@lil intro vert, my husband and I sat down together to watch the video you posted. Truly fascinating. My husband, an INTP, is super into that whole conversation. Like the guy in the video said, with math you can be platonic... you play with systems and frameworks and ideas in the abstract, and you convey them with symbols. I do notice Ti-doms in particular seem to gravitate towards stuff like this. It's wonderful to see mathematics get pushed by a science like physics, but also to see physics get propelled forwards by math. My husband could speak more on this subject. I merely appreciate it from a distance, not being mathematically (or even very scientifically) minded myself. I like to focus on aesthetics. I like to ask what has worth. What is beautiful. What is good. My husband likes to try and figure out how things work, what something is in essence... come up with internally consistent frameworks that he can lay over reality.
Not for me. I way more identify with "the scientists", "the architect"(which captures Ni+Te+Fi+Se perfectly, imho.....) Or "the researcher".

I've always thought of mathematics as NTP kind of thing. It's more suited for Ti.
Hmm, I'm not sure why people think that Mathematics is more of a Ti thing. I think Te would be good at analyzing, building, and implementing systems and frameworks. On the other hand I think the Ti would learn what was built already and make it more efficient. Ti is good at spotting inefficiencies or things that don't make sense. As well as manipulate existing ones. I think both would be great at mathematics though. Thanks for the insightful replies.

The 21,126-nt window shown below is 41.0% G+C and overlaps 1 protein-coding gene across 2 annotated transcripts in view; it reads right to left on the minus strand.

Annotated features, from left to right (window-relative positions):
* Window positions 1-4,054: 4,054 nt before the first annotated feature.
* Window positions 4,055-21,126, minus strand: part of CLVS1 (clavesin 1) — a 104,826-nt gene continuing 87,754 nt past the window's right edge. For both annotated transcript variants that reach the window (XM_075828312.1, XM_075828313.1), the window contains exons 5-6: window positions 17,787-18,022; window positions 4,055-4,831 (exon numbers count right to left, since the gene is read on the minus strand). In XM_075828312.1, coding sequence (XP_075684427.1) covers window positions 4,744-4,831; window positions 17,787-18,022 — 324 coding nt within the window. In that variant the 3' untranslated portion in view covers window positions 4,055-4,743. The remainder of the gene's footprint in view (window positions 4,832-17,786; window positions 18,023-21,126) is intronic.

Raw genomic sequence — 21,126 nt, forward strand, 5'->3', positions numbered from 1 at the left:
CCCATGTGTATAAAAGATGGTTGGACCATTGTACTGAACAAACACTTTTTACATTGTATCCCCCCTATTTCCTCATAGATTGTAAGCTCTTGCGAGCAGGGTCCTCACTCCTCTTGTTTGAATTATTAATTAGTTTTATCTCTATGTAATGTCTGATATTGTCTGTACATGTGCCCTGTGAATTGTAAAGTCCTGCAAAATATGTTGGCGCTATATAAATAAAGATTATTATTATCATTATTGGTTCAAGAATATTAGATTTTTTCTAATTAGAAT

• Like
Reactions: Jewl

·
Registered
Joined
·
598 Posts
Discussion Starter #11
I don't know why that would be.

I'd welcome some correction of my understanding of Ti, but it seems just the thing for, once an object has been discovered and assimilated into consciousness, probing the object in order to find things to say about it; i.e., how its pieces work, what sorts of facts can be said.

However, there is no object, really, of mathematics. I think someone above alluded to Hilbert's famous thing about points, beer mugs, tables, chairs, whatever.

Is it possible to examine relations, while preserving the sense of their "thingness"? Sure, that's why people make maps and have little drawings and are constantly talking about "rate of change," and "pumping lemmas" and little applications.

I am, however, unsure of how one could characterize a system, without any qualification. Surely, nobody actually makes proofs by using axioms (I mean, you can, and it certainly saves space in some beginner's textbook to present like that, but I only really need to point to the existence of natural deduction as a proof method), but a formal system, using axioms, with a syntax, and a semantics, let's say is very nicely described in those terms.

So, in a way, to the extent that a formal system exists as an object to be examined, it's very likely constructed from various stages of "freshness" while being examined by the INTJ mathematician or logician.

In that respect, it doesn't seem very much like a galaxy cluster, or a factory, or whatever else natural scientists are concerned with.
Thank you for helping me convey this idea. You've explained it in a different, and more concise way.
 

·
Registered
Joined
·
5,378 Posts
@lil intro vert I was just looking for an excuse to quote Tesla.
:tongue:
hypochondria
noun: hypochondria
abnormal chronic anxiety about one's health.
synonyms: INTJ

:smug:
You could have just left it at "abnormal chronic anxiety."